Through Delano’s experience, Melville highlights the dangerous effect of racial bias. Melville discredits Delano’s racist views by showing that they do not mirror reality. Indeed, through the slaves’ rebellion, Melville proves that Africans are not intellectually inferior to white people and that they do not passively accept their status as slaves. Rather, these African slaves have proven intelligent, strategic, and self-assured in organizing a rebellion against the Spaniards. In this way, Melville proves that Delano’s attitude, which denies black people’s full humanity and dignity, is not only morally offensive, but also runs counter to truth. Believing in the inferiority and superiority of certain “races” does not reflect reality. Rather, it merely serves to justify the oppression of a given people.
Delano’s experience thus highlights the pernicious effects of human bias. Melville shows that people often observe the world to find confirmation for their beliefs and attitudes, rather than to challenge them through true understanding. Readers are thus invited to critique Delano’s naïve and racist perspective—and, in so doing, to challenge their own unconscious biases, examining the ways in which their own minds might also be limited by pre-existing assumptions about the world.
Racism and Prejudice ThemeTracker
Racism and Prejudice Quotes in Benito Cereno
Considering the lawlessness and loneliness of the spot, and the sort of stories, at that day, associated with those seas, Captain Delano’s surprise might have deepened into some uneasiness had he not been a person of a singularly undistrustful good nature, not liable, except on extraordinary and repeated incentives, and hardly then, to indulge in personal alarms, any way involving the imputation of malign evil in man. Whether, in view of what humanity is capable, such a trait implies, along with a benevolent heart, more than ordinary quickness and accuracy of intellectual perception, may be left to the wise to determine.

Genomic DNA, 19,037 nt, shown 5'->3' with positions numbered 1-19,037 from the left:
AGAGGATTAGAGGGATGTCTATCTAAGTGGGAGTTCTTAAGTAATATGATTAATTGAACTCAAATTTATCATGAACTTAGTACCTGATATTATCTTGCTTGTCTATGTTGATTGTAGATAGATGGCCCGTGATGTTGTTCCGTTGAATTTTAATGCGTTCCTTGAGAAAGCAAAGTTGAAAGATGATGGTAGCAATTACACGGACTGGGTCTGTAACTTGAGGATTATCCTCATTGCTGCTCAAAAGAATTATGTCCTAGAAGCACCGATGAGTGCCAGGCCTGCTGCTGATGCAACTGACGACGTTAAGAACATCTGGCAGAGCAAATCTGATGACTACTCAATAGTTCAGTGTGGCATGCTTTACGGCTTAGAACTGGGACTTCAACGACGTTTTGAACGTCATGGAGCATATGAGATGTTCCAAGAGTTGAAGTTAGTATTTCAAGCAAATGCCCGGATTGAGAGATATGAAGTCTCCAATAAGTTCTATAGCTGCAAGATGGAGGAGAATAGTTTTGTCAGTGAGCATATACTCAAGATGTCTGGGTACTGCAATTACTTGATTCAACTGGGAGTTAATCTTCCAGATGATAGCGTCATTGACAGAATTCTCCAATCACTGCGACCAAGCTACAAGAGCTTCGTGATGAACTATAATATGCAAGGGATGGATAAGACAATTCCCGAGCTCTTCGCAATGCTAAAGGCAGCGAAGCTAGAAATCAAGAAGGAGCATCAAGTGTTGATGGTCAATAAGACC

To think that, under the aspect of infantile weakness, the most savage energies might be couched—those velvets of the Spaniard but the silky paw to his fangs.
All this is very queer now, thought Captain Delano, with a qualmish sort of emotion; but as one feeling incipient sea-sickness, he strove, by ignoring the symptoms, to get rid of the malady.
Am I to be murdered here at the ends of the earth, on board a haunted pirate-ship by a horrible Spaniard?—Too nonsensical to think of! Who would murder Amasa Delano? His conscience is clean.
There is something in the negro which, in a peculiar way, fits him for avocations about one’s person. Most negroes are natural valets and hair-dressers […]. There is, too, a smooth tact about them in this employment, with a marvelous, noiseless, gliding briskness, not ungraceful in its way, singularly pleasing to behold, and still more so to be the manipulated subject of. And above all is the great gift of good humor. Not the mere grin or laugh is here meant. Those were unsuitable. But a certain easy cheerfulness, harmonious in every glance and gesture; as though God had set the whole negro to some pleasant tune.
At home, he had often taken rare satisfaction in sitting in his door, watching some free man of color at his work or play. If on a voyage he chanced to have a black sailor, invariably he was on chatty, and half-gamesome terms with him. In fact, like most men of a good, blithe heart, Captain Delano took to negroes, not philanthropically but genially, just as other men to Newfoundland dogs.
“The castle and the lion,” exclaimed Captain Delano—“why Don Benito, this is the flag of Spain you use here. It’s well it’s only I, and not the King, that sees this,” he added with a smile, “but”—turning towards the black,—“it’s all one, I suppose, so the colors be gay;” which playful remark did not fail some- what to tickle the negro.
That moment, across the long-benighted mind of Captain Delano, a flash of revelation swept, illuminating in unanticipated clearness his host’s whole mysterious demeanor, with every enigmatic event of the day, as well as the entire past voyage of the San Dominick. He smote Babo’s hand down, but his own heart smote him harder. With infinite pity he withdrew his hold from Don Benito. Not Captain Delano, but Don Benito, the black, in leaping into the boat, had intended to stab.
Both the black’s hands were held, as, glancing up towards the San Dominick, Captain Delano, now with the scales dropped from his eyes, saw the negroes, not in misrule, not in tumult, not as if frantically concerned for Don Benito, but with mask torn away, flourishing hatchets and knives, in ferocious piratical revolt.
“You are saved,” cried Captain Delano, more and more astonished and pained; “you are saved; what has cast such a shadow upon you?”